I bet the chances are very high that the designer/architect said they wanted a 12" crown and whoever actually drew it up doesn't realize that crown is measured across the face for its "call out" size, not the dim of projection out and down?

From contributor B:
That would make more sense. Unless this is going on a 50' ceiling it's going to look ridiculously out of place. I wonder if the architect/designer specified 10" stiles and rails for the doors for this space.

From contributor D:

I have made this type and size of crown on two occasions. Both uses were exterior, at the cornice of 3-5 story buildings, under masonry cap, and above other molds - some in stone and some in wood. One building had 140 dentil blocks that were 9" x 9" x 18" long. Both buildings had miter returns where the molding proceeded down the side of the building.

We did them in clear sugar pine, 3 shaper runs ("we don' need no steenkin' molder"), laminated for thickness and width, assembled with resorcinol glue. We cut the miters in the shop so the corners could go up first. Did that with a modified Skilsaw and handsaws. We glued and screwed the corners together.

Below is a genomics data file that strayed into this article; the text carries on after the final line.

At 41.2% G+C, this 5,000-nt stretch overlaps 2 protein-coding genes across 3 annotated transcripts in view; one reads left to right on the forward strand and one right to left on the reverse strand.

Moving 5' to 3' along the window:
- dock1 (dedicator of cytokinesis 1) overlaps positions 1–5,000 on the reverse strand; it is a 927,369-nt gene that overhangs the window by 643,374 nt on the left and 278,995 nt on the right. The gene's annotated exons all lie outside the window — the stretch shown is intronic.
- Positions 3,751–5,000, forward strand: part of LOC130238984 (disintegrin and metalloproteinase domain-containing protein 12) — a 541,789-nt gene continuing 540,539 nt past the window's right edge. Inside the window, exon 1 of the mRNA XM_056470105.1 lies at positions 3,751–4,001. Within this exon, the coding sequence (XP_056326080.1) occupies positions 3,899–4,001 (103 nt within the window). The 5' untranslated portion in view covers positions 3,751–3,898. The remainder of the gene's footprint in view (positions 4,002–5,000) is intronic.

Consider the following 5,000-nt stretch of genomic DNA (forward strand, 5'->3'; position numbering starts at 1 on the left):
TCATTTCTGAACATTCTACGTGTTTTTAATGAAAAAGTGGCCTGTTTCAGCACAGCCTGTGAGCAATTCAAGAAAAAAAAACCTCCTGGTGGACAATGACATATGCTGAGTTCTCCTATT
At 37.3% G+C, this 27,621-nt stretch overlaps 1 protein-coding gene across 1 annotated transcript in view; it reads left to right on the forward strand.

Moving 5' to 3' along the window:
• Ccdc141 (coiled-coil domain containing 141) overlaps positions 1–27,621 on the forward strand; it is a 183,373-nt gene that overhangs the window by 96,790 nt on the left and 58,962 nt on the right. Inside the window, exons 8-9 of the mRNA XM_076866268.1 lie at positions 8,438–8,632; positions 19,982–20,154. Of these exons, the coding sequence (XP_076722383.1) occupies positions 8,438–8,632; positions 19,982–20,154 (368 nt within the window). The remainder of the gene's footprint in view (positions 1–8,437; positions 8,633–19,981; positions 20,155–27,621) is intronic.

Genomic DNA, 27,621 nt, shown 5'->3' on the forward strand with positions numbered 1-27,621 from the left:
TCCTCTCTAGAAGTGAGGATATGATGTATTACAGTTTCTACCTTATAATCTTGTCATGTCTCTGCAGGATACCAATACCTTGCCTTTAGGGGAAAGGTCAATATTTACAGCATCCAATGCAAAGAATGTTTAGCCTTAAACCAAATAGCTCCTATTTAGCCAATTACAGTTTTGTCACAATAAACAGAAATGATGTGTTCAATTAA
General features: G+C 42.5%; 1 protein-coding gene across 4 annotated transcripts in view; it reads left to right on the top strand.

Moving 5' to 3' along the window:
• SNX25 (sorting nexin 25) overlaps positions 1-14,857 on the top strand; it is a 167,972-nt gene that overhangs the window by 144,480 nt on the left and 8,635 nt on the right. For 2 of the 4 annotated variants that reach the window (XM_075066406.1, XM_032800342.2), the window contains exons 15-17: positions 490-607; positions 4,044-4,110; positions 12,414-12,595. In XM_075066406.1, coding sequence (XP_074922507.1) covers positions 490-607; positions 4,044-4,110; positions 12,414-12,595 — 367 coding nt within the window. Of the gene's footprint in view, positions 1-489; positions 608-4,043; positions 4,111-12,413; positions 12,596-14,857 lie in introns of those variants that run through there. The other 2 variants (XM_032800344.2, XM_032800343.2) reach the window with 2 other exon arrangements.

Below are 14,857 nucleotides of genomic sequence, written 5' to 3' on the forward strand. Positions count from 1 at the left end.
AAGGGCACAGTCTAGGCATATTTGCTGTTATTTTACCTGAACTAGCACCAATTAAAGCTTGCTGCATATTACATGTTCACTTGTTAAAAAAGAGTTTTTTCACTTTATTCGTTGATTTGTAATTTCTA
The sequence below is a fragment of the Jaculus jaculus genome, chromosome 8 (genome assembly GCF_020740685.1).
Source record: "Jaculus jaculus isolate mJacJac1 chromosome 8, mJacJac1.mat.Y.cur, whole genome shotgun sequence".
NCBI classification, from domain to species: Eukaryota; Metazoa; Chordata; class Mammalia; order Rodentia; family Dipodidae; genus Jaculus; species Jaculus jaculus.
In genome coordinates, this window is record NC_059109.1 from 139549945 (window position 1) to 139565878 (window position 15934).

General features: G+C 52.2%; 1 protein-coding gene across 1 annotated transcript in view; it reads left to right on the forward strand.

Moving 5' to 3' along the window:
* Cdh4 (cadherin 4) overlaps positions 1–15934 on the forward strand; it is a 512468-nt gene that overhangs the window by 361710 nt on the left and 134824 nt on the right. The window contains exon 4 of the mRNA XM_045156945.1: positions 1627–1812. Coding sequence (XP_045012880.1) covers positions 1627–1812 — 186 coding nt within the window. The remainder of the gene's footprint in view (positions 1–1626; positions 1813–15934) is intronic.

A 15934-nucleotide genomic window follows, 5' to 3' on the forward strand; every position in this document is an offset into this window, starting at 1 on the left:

That was in 1983 and they both look fine today. We all call it woodworking, but it is problem solving first. However, you can call the design professionals crazy if you want - that just throws the work to me.

From contributor U:
Yes, contributor D, I am sure you can do this. My reference to a moulder was because I was approached to give a tooling quote so this could run through a moulder. But any skilled craftsman such as yourself can do this however they wish to do it.

From contributor O:
I am dying to see the picture of the trim guy trying to cut that crown on a saw. Where is that crown going? In Paul Bunyan's house? Isn't he from Canada? You are going to need his axe to cut that 3 3/4 x 17" crown on a 45 degree. For that matter, each length would weigh about 200 pounds. What is the trim guy going to hang it with? A forklift and a framing nailer?

Now that I am older and wiser, I just tell the architects/designers that they will be responsible for sourcing ridiculous items like 17" crown molding. That way they can waste hours and hours trying to track down something that probably won't work in the end.

From contributor L:
The largest crown I have ever seen was at Weinig USA at their Expo in April of 2007; this is a 12" crown.

Click here for higher quality, full size image

From contributor A:
To the original questioner: It looks like there were about 22 shops that bid this to the successful GC. We sourced the large crown in both oak and then poplar as per the addendum. We found it in 2 pieces. We included all the casework, millwork and tops, delivered and installed. We were beat by about 30% but they awarded it out to about 5 subs. Were you the lucky winner? (I didn't see your name on the lost list.) For the curious, it was used in a funeral home.

From contributor J:
17" crown in a funeral home - I haven't seen many funeral homes with ceilings over 9'. This architect/designer must love designing cartoonish and ridiculously out of scale interiors. I've seen some wild designs, but this one takes the cake.